Learn English Verbs! Understanding the Tenses
Keep In Mind
If you want your students to learn English verbs, these resources can help.
The patterns that you will naturally see, if you are a teacher, are not obvious to your students. Students may see the pattern, but not fully understand it like you do. For this reason, it is important to ask your students to explain the pattern that they are seeing, and don't let just one student answer.
Ask, "What is the pattern for regular verbs in the past?" The answer is "add (ed)" to the end of the word. Tell your students that they will be asked that exact question on the test and that they need to know the answer, because you know that the patterns are the true key to unlocking English verbs. The only way your students will ever understand what an irregular verb is, will be when they understand what a regular verb looks like.
Most curricula will have an organization of verb tenses toward the end of the book, which includes all the variations of past, present, and future including perfect, progressive, and simple. These foundational tenses make up the bulk of English and can be very confusing, if they are not centrally located. Feel free to use the following breakdown for the English verb tenses.
Simple Present - I eat pizza every day.
Simple Past - I ate pizza yesterday.
Simple Future - I will eat pizza tomorrow.
Present Continuous - I am eating pizza right now.
Past Continuous - I was eating pizza yesterday during the meeting.
Future Continuous - I will be eating pizza all day tomorrow.
Present Perfect - I have eaten pizza my whole life.
Past Perfect - I had eaten a pizza before you came.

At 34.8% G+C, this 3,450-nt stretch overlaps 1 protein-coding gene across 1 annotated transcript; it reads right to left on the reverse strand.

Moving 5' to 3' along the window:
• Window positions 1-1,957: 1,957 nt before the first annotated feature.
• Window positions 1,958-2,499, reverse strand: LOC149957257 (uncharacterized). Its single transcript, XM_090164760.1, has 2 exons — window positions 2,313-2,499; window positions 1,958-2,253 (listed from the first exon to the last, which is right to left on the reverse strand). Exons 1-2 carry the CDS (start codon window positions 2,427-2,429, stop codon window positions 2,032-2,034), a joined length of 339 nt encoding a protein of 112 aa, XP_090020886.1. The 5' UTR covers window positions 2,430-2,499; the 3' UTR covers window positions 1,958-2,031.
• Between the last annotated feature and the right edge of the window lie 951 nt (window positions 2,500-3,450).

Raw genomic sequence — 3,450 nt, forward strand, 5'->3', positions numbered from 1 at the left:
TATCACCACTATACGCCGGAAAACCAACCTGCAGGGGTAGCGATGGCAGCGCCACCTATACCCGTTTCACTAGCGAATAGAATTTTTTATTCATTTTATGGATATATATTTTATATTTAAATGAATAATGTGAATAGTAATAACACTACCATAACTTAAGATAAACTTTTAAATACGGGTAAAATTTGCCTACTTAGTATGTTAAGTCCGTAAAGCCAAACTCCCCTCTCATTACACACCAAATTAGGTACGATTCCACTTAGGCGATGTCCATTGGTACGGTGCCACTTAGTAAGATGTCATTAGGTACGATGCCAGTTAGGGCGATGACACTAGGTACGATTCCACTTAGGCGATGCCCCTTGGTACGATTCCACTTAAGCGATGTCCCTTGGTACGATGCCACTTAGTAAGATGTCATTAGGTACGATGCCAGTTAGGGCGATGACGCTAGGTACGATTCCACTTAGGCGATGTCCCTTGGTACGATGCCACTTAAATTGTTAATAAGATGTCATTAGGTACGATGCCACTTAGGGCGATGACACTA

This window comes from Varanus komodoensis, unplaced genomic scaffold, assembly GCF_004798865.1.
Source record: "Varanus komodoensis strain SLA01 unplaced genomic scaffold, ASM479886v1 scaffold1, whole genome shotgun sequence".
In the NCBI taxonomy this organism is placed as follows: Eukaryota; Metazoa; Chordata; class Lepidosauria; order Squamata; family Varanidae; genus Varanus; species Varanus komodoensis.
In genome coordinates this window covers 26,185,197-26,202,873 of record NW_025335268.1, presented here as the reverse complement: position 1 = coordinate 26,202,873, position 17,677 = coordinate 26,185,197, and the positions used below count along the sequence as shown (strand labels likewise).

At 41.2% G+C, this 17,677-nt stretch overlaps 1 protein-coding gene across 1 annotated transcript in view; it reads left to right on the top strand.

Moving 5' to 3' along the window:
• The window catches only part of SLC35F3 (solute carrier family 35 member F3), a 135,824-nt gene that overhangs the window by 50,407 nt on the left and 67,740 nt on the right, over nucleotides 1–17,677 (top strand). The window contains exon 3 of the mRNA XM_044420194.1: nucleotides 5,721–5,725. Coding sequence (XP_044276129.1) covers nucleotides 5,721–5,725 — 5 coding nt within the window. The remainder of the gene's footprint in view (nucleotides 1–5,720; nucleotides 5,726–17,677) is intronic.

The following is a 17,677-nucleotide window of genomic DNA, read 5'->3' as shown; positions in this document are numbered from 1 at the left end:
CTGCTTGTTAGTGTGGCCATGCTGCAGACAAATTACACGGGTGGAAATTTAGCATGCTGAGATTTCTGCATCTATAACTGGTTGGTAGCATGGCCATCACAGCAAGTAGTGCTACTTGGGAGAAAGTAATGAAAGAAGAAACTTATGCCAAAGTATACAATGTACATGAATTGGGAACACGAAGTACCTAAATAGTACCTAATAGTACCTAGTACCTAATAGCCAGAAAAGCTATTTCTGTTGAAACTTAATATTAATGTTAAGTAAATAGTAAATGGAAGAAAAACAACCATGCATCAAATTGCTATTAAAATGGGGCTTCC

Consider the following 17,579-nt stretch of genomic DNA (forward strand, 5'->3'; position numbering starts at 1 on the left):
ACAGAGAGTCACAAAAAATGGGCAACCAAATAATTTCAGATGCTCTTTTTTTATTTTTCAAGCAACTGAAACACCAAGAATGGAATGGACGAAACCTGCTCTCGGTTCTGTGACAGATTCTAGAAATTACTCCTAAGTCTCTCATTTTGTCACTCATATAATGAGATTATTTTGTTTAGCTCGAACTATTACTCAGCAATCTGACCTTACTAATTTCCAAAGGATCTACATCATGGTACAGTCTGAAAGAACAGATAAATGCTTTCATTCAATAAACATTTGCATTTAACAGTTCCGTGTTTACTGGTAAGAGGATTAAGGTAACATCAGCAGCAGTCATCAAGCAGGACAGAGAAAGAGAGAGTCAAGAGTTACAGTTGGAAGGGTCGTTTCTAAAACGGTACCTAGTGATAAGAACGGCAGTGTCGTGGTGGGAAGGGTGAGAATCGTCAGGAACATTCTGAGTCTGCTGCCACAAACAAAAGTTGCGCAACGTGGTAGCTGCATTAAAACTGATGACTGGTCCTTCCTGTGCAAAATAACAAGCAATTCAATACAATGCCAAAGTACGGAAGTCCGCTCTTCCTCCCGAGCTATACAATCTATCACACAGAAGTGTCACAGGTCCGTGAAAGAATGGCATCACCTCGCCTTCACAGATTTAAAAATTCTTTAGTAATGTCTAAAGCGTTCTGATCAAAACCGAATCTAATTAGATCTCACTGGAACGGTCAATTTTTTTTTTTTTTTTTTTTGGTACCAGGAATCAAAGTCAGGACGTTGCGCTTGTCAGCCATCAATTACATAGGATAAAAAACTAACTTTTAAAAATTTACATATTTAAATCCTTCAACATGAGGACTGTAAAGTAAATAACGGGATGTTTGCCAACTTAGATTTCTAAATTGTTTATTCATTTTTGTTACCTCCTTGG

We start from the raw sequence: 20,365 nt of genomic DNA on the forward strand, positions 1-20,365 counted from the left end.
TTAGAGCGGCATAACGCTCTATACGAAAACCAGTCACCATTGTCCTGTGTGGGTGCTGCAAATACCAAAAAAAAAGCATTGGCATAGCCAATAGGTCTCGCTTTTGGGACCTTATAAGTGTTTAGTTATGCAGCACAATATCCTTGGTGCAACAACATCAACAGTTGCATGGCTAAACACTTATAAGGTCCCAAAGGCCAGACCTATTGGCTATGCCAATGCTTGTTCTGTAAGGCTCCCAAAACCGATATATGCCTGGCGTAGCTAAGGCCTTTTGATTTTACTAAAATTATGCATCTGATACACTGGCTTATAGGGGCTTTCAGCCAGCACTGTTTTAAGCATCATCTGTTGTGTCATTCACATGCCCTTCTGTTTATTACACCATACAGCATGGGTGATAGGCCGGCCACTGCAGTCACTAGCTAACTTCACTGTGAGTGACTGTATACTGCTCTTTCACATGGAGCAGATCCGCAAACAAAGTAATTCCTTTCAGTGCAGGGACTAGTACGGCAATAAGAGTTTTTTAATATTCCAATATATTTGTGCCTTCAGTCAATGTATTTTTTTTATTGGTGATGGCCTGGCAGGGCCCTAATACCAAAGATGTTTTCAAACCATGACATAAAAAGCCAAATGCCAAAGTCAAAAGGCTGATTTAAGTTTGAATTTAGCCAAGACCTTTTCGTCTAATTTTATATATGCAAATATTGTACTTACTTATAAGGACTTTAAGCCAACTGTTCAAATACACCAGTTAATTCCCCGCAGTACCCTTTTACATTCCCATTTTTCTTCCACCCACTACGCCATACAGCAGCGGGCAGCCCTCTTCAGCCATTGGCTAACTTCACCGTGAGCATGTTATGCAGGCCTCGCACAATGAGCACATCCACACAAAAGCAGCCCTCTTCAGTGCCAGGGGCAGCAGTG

Future Perfect - I will have eaten a pizza by the time you show up.
Present Perfect Continuous - I have been eating pizza since 2 this morning.
Past Perfect Continuous - I had been eating pizza until she stopped by with ice cream.
Future Perfect Continuous - I will have been eating pizza for an entire hour, before you arrive.
"What Should My Students Be Able to Do?"
For any verb tense, your students should be able to listen, speak, write, and hear the word correctly. Your assessment should measure progress for these goals. More often than not, the assessment will only measure writing and reading ability, with a little bit of speaking and listening. Do your best to balance these by incorporating listening and speaking exercises into your class and exams.
Some examples include having students fill in the blanks, both by writing and speaking.
Say the phrase, "John __________ to the store yesterday." and write the word (go) on the board. Then have a volunteer, or someone you choose, answer the question. The correct answer is "went". Your students should continue to practice listening, speaking, reading, and writing for the exam, which needs to incorporate all of those elements.
Fun Game To Play With Verbs
When you are studying a verb tense, have one of your students whisper something about themselves in your ear using the verb tense. For example, you are studying the future continuous and you ask one of your students to share something with you, so that the other students cannot here. Your students says, "I will be sleeping later tonight." You then let the class guess what the student will be doing later.
Again, if you incorporate an even portion of listening, reading, writing, and speaking in your class you will see a well-rounded student leave your classroom at the end of the year. Have a great year!